AMD has announced a significant restructuring of its graphics division, forming the new Radeon Technologies Group and promoting Raja Koduri to the role of Senior Vice President and Chief Architect. He will be reporting to AMD’s President and CEO Lisa Su. The new group is also basically reconstituting the ATI brand that was retired a few years after AMD bought it in 2006. In other words, AMD's CPU and GPU divisions, which have been combined for several years, are being separated into distinct teams.
Raja Koduri will be “responsible for overseeing all aspects of graphics technologies used in AMD’s APU, discrete GPU, semi-custom, and GPU computer products.” He has 20 years experience in the industry both at AMD and elsewhere, serving as director of graphics architecture at Apple for four years, where he oversaw the transition to Retina computer displays. With AMD, Koduri has worked on the first graphics chip with integrated high-bandwidth memory, and he also led AMD’s LiquidVR initiative.
AMD has been seeing a decline in popularity of its graphics cards over the past few years, with Nvidia owning an 81.9 percent market share this quarter, according to PC Perspective. AMD is left with just an 18 percent share, down from its 37.9 percent market share last year. It's possible that the new Fury cards will give AMD a bump at the high-end, but stock shortages have made them hard to come by. That relative scarcity, and AMD's lack of significantly new graphics cards in the mid-range category, means they have their work cut out for them.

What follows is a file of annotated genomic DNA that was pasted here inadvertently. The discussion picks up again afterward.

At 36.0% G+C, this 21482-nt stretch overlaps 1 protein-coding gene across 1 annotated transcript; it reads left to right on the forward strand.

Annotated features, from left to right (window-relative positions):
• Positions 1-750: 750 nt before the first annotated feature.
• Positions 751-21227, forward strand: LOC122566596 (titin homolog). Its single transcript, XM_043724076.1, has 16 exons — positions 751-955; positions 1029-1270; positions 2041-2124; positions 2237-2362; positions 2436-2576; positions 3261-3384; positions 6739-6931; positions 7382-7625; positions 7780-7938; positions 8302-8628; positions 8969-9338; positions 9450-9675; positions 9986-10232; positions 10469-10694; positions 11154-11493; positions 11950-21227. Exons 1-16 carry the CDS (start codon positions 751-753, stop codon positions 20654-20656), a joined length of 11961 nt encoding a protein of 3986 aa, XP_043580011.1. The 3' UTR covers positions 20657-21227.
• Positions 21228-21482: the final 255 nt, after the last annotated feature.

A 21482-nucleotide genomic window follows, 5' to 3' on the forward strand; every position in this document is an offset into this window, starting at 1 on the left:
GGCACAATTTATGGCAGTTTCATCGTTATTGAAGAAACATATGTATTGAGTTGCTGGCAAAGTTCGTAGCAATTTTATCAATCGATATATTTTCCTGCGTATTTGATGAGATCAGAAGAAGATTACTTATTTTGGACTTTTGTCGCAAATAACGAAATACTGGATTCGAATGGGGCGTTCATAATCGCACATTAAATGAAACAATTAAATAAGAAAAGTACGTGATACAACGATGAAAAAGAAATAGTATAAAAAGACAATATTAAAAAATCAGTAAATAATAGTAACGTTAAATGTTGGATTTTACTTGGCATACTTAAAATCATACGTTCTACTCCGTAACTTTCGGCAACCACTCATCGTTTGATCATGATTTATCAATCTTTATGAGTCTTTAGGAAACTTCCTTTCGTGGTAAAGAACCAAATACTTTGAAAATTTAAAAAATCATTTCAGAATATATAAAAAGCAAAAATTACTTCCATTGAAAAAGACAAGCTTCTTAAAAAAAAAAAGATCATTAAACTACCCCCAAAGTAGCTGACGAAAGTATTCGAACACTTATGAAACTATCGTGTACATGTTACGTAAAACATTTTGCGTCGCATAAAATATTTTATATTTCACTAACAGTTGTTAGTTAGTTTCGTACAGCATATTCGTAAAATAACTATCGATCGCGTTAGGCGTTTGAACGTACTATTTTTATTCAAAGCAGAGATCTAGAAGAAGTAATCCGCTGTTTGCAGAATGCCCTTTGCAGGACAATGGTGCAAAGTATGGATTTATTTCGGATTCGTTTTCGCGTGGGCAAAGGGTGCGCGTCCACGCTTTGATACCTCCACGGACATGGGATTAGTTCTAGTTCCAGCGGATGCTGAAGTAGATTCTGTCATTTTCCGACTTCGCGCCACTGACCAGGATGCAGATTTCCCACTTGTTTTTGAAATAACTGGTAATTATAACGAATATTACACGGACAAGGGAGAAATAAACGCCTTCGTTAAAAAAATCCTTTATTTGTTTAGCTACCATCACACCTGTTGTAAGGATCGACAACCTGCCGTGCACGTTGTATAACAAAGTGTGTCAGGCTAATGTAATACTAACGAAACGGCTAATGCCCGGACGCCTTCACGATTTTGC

AMD CEO Dr. Lisa Su claims that “with the creation of the Radeon Technologies Group we are putting in place a more agile, vertically-integrated graphics organization.” That, presumably, is a good start towards a stronger, more efficient graphics team—which makes us wonder what this means for AMD's CPU development, which is pinning its hopes on next year's Zen architecture.